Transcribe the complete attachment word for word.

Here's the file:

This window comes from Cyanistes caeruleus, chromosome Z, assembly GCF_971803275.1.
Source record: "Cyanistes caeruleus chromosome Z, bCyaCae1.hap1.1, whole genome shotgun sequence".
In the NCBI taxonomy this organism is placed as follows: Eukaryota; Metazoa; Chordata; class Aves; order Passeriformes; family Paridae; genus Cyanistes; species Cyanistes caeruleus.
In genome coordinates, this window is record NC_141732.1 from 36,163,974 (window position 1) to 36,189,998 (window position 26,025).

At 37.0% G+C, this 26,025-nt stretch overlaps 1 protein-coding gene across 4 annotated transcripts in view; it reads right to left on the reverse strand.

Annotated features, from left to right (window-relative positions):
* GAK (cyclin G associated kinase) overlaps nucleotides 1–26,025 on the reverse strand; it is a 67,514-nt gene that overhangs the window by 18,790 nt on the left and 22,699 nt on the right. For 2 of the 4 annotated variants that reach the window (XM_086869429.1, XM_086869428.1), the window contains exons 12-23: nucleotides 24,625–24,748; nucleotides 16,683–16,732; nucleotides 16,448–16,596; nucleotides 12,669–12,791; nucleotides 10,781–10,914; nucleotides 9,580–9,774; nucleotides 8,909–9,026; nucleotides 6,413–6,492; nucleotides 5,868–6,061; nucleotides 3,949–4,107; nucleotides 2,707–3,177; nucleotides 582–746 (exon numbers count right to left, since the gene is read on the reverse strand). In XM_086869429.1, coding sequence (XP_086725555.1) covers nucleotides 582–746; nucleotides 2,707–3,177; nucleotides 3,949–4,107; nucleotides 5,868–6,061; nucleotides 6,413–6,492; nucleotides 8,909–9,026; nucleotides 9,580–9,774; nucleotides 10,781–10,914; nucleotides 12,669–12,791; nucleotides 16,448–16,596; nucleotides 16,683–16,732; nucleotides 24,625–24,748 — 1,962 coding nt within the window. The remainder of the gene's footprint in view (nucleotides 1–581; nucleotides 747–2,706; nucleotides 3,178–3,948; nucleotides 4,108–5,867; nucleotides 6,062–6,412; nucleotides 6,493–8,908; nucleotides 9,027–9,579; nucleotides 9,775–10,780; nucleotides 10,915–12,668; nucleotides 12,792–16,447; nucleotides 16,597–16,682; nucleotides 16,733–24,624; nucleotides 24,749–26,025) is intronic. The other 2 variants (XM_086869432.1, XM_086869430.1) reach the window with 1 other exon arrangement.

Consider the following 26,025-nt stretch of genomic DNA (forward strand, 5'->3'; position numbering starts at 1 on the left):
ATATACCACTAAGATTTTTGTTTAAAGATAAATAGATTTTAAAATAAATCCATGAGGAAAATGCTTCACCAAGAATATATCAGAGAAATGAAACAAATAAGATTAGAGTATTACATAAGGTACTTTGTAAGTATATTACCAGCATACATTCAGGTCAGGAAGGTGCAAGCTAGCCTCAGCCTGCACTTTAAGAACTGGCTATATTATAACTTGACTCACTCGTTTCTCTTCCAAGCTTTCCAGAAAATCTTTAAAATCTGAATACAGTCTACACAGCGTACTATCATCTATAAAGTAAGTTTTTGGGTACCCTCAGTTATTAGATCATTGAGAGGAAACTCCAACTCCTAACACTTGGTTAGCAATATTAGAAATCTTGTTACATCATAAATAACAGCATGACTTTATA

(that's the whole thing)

This window comes from Cyanistes caeruleus, chromosome Z, assembly GCF_971803275.1.
Source record: "Cyanistes caeruleus chromosome Z, bCyaCae1.hap1.1, whole genome shotgun sequence".
In the NCBI taxonomy this organism is placed as follows: Eukaryota; Metazoa; Chordata; class Aves; order Passeriformes; family Paridae; genus Cyanistes; species Cyanistes caeruleus.
In genome coordinates, this window is record NC_141732.1 from 36,163,974 (window position 1) to 36,189,998 (window position 26,025).

At 37.0% G+C, this 26,025-nt stretch overlaps 1 protein-coding gene across 4 annotated transcripts in view; it reads right to left on the reverse strand.

Annotated features, from left to right (window-relative positions):
* GAK (cyclin G associated kinase) overlaps nucleotides 1–26,025 on the reverse strand; it is a 67,514-nt gene that overhangs the window by 18,790 nt on the left and 22,699 nt on the right. For 2 of the 4 annotated variants that reach the window (XM_086869429.1, XM_086869428.1), the window contains exons 12-23: nucleotides 24,625–24,748; nucleotides 16,683–16,732; nucleotides 16,448–16,596; nucleotides 12,669–12,791; nucleotides 10,781–10,914; nucleotides 9,580–9,774; nucleotides 8,909–9,026; nucleotides 6,413–6,492; nucleotides 5,868–6,061; nucleotides 3,949–4,107; nucleotides 2,707–3,177; nucleotides 582–746 (exon numbers count right to left, since the gene is read on the reverse strand). In XM_086869429.1, coding sequence (XP_086725555.1) covers nucleotides 582–746; nucleotides 2,707–3,177; nucleotides 3,949–4,107; nucleotides 5,868–6,061; nucleotides 6,413–6,492; nucleotides 8,909–9,026; nucleotides 9,580–9,774; nucleotides 10,781–10,914; nucleotides 12,669–12,791; nucleotides 16,448–16,596; nucleotides 16,683–16,732; nucleotides 24,625–24,748 — 1,962 coding nt within the window. The remainder of the gene's footprint in view (nucleotides 1–581; nucleotides 747–2,706; nucleotides 3,178–3,948; nucleotides 4,108–5,867; nucleotides 6,062–6,412; nucleotides 6,493–8,908; nucleotides 9,027–9,579; nucleotides 9,775–10,780; nucleotides 10,915–12,668; nucleotides 12,792–16,447; nucleotides 16,597–16,682; nucleotides 16,733–24,624; nucleotides 24,749–26,025) is intronic. The other 2 variants (XM_086869432.1, XM_086869430.1) reach the window with 1 other exon arrangement.

Consider the following 26,025-nt stretch of genomic DNA (forward strand, 5'->3'; position numbering starts at 1 on the left):
ATATACCACTAAGATTTTTGTTTAAAGATAAATAGATTTTAAAATAAATCCATGAGGAAAATGCTTCACCAAGAATATATCAGAGAAATGAAACAAATAAGATTAGAGTATTACATAAGGTACTTTGTAAGTATATTACCAGCATACATTCAGGTCAGGAAGGTGCAAGCTAGCCTCAGCCTGCACTTTAAGAACTGGCTATATTATAACTTGACTCACTCGTTTCTCTTCCAAGCTTTCCAGAAAATCTTTAAAATCTGAATACAGTCTACACAGCGTACTATCATCTATAAAGTAAGTTTTTGGGTACCCTCAGTTATTAGATCATTGAGAGGAAACTCCAACTCCTAACACTTGGTTAGCAATATTAGAAATCTTGTTACATCATAAATAACAGCATGACTTTATA